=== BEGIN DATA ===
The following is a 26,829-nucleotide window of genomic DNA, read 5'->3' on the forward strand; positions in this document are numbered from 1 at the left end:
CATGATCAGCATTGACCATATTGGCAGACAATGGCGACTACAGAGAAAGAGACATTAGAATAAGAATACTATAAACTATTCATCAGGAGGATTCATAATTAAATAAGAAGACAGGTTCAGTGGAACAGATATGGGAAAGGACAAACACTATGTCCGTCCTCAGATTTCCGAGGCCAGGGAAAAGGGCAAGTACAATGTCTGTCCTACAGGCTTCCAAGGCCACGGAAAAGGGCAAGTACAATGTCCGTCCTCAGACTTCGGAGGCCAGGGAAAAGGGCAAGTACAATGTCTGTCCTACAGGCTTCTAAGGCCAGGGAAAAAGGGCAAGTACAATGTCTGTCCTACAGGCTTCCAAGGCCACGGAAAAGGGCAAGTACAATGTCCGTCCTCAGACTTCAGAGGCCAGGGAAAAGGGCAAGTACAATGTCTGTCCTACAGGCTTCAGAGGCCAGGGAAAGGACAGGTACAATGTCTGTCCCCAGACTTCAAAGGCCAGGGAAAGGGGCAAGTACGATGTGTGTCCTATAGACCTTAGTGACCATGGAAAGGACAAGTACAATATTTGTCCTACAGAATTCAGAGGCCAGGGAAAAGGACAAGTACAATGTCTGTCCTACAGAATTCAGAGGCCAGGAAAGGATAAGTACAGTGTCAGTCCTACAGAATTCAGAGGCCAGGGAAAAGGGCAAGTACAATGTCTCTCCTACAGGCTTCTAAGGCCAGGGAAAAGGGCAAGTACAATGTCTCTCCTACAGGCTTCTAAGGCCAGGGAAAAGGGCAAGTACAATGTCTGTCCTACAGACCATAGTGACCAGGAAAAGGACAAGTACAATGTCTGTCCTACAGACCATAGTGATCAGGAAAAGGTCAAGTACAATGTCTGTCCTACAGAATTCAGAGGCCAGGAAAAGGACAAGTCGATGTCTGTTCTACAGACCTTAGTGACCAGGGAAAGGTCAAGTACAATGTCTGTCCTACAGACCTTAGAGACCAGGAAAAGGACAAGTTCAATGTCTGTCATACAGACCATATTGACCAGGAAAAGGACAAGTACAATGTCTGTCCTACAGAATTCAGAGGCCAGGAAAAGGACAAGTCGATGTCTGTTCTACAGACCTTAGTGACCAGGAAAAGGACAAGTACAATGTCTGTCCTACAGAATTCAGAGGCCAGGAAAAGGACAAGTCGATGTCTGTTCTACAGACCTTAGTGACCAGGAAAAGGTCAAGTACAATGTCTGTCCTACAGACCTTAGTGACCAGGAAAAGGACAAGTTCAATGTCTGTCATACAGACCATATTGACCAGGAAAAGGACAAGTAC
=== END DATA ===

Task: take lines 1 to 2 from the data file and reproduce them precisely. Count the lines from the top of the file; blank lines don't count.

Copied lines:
The following is a 26,829-nucleotide window of genomic DNA, read 5'->3' on the forward strand; positions in this document are numbered from 1 at the left end:
CATGATCAGCATTGACCATATTGGCAGACAATGGCGACTACAGAGAAAGAGACATTAGAATAAGAATACTATAAACTATTCATCAGGAGGATTCATAATTAAATAAGAAGACAGGTTCAGTGGAACAGATATGGGAAAGGACAAACACTATGTCCGTCCTCAGATTTCCGAGGCCAGGGAAAAGGGCAAGTACAATGTCTGTCCTACAGGCTTCCAAGGCCACGGAAAAGGGCAAGTACAATGTCCGTCCTCAGACTTCGGAGGCCAGGGAAAAGGGCAAGTACAATGTCTGTCCTACAGGCTTCTAAGGCCAGGGAAAAAGGGCAAGTACAATGTCTGTCCTACAGGCTTCCAAGGCCACGGAAAAGGGCAAGTACAATGTCCGTCCTCAGACTTCAGAGGCCAGGGAAAAGGGCAAGTACAATGTCTGTCCTACAGGCTTCAGAGGCCAGGGAAAGGACAGGTACAATGTCTGTCCCCAGACTTCAAAGGCCAGGGAAAGGGGCAAGTACGATGTGTGTCCTATAGACCTTAGTGACCATGGAAAGGACAAGTACAATATTTGTCCTACAGAATTCAGAGGCCAGGGAAAAGGACAAGTACAATGTCTGTCCTACAGAATTCAGAGGCCAGGAAAGGATAAGTACAGTGTCAGTCCTACAGAATTCAGAGGCCAGGGAAAAGGGCAAGTACAATGTCTCTCCTACAGGCTTCTAAGGCCAGGGAAAAGGGCAAGTACAATGTCTCTCCTACAGGCTTCTAAGGCCAGGGAAAAGGGCAAGTACAATGTCTGTCCTACAGACCATAGTGACCAGGAAAAGGACAAGTACAATGTCTGTCCTACAGACCATAGTGATCAGGAAAAGGTCAAGTACAATGTCTGTCCTACAGAATTCAGAGGCCAGGAAAAGGACAAGTCGATGTCTGTTCTACAGACCTTAGTGACCAGGGAAAGGTCAAGTACAATGTCTGTCCTACAGACCTTAGAGACCAGGAAAAGGACAAGTTCAATGTCTGTCATACAGACCATATTGACCAGGAAAAGGACAAGTACAATGTCTGTCCTACAGAATTCAGAGGCCAGGAAAAGGACAAGTCGATGTCTGTTCTACAGACCTTAGTGACCAGGAAAAGGACAAGTACAATGTCTGTCCTACAGAATTCAGAGGCCAGGAAAAGGACAAGTCGATGTCTGTTCTACAGACCTTAGTGACCAGGAAAAGGTCAAGTACAATGTCTGTCCTACAGACCTTAGTGACCAGGAAAAGGACAAGTTCAATGTCTGTCATACAGACCATATTGACCAGGAAAAGGACAAGTAC